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Enhancing resilience against unconventional attacks on Allied nations: Enter the NATO Counter-Hybrid Support Teams

Enhancing resilience against unconventional attacks on Allied nations: Enter the Counter-Hybrid Support Teams


The latest entity to come into the fold among NATO's hybrid units is the Counter-Hybrid Support Teams. The need for such a unit arises from member states' requests to combat hostile hybrid campaigns that (potentially) threaten community cohesion, (critical) infrastructures, stability of government and decision-making processes, and essential services. As Montenegro dreaded a repeat of its calamatious 2016 parliamentary elections, NATO deployed its first Counter-Hybrid Support Team there in late 2019 upon the government’s request. Considering that information regarding the first NATO Counter-Hybrid Support Team’s mission to Montenegro is general and scarce, this article proposes a realistic and forward-looking course of action and endeavours to contribute to the discussion by elaborating on a four-pronged practical model aimed to inform, deter, debunk and denouce, disrupt, attribute, sanction (ID4AS).


By Nico Segers


Since the early 2010s, a series of events prompted the EU and NATO to enhance cooperation and address the increase of ‘hybrid’ activities threatening the strategic interests of its member states.

The inception point came in 2014 with the military occupation of the Donbas and Luhansk regions (Ukraine) by Russian irregular forces. A cascade of non-military actions prompted more investment in Allied resilience to hybrid threats: Russia’s interference in the 2016 US elections, the nerve agent attack on Sergei and Yulia Skripal in Salisbury, UK, and a subversive campaign to prevent Montenegro from joining NATO along with a ploy to overthrow its government.

In 2015 NATO adopted its first counter-hybrid strategy, based on three principles: prepare, deter, and defend.[i]

In parallel with the hybrid operations element, NATO was also confronted with the need to consider offensive cyber operations as a threat to itself. In 2014, NATO increased the scope of its collective defence commitment to include cyber-attacks, while in 2016, it declared cyber an operational domain.[ii] This means that, between 2014 and 2016, NATO’s defence and security pledge towards its member states enlarged to include both the hybrid and cyber domains.

The link between cyber and actual kinetic damage became apparent in 2010 when the STUXNET worm infiltrated the control system and critically damaged over 1,000 centrifuges of the Natanz uranium enrichment plant in Iran. Considering that this was brought about via an ‘inside job’ (allegedly an Iranian double-agent), this STUXNET attack was not purely cyber in execution but a covert, hybrid operation.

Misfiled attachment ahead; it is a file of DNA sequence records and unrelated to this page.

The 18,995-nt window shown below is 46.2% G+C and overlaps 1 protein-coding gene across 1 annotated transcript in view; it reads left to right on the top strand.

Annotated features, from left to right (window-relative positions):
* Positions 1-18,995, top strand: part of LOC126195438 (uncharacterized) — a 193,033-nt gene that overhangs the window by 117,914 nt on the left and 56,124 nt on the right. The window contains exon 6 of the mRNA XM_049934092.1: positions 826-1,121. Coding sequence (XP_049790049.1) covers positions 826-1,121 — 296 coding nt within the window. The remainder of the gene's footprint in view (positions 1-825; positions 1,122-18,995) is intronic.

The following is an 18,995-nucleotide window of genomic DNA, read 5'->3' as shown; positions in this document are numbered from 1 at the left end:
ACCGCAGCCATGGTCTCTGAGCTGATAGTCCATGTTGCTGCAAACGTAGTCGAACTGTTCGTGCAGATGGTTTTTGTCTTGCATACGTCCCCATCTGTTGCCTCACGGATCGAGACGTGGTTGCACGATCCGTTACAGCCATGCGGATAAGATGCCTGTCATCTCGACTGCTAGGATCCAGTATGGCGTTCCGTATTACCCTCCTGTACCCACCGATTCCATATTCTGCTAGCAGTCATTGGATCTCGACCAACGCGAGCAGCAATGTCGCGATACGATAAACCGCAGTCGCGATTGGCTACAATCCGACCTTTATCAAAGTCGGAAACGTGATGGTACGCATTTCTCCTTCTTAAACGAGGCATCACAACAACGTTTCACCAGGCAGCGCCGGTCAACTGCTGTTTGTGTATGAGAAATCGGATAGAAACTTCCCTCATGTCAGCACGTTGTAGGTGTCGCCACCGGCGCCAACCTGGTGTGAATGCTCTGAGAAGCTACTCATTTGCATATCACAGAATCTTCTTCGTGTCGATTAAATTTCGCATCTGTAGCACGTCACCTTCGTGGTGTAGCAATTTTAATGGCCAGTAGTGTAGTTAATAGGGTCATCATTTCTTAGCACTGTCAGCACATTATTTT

Prior to this, the massive cyberattack in Estonia in 2007, which heavily disrupted digital infrastructure in the Estonian parliament, ministerial servers and mailboxes, banking systems, as well as electronic newspapers and broadcaster services, showed how concerted attacks may effectively weaken states and serve as the prelude to a wider hybrid operation. It is no surprise that NATO Cooperative Cyber Defence Centre of Excellence (CCD COE) was set up as a research and training facility in Estonia one year after this high-scale cyberattack. Currently, Allied Member States improve their online systems and responsiveness through realistic exercises, for instance, at the NATO Cyber Range in Tartu, Estonia, and via the annual Cyber Coalition exercise, held since 2008.

In academic and military literature and debate, the topic of unconventional or hybrid operations and threats began to surge in response to two phenomena: first, the 2014 illegal invasion in Crimea and insurgency in the Donbass and Luhansk regions; second, the advanced ISIS/Da’esh campaigns involving a sophisticated, expanded, and performant information warfare far beyond operational theatres in Syria and Iraq. From Spring 2014 until early December 2017, ISIS, a non-state armed actor, developed and utilized hybrid informational assets to influence, seduce, and recruit would-be jihadists not only in the Middle East but also across Europe and North America. This led to a further rapprochement between the EU and NATO and the will to develop effective counterstrategies to respond more boldly and effectively to hybrid menaces.

In 2015 the NATO Parliamentary Assembly sought to chart how this somewhat ‘amorphous’ phenomenon affects the Alliance as a whole, and its Defence and Security Committee spawned a report called Hybrid Warfare: NATO’s New Strategic Challenge?[iii] It pushed for increased strategic awareness, force mobilisation, increased political will and investment in the Readiness Action Plan (RAP) to cope with hybrid threats, divesting a modicum of authority to SACEUR in the event of a crisis (to prepare while awaiting NAC-level decisions), the sharing and pooling of cyber capabilities amongst member states (“Robust Cyber Defences”), and economic solidarity.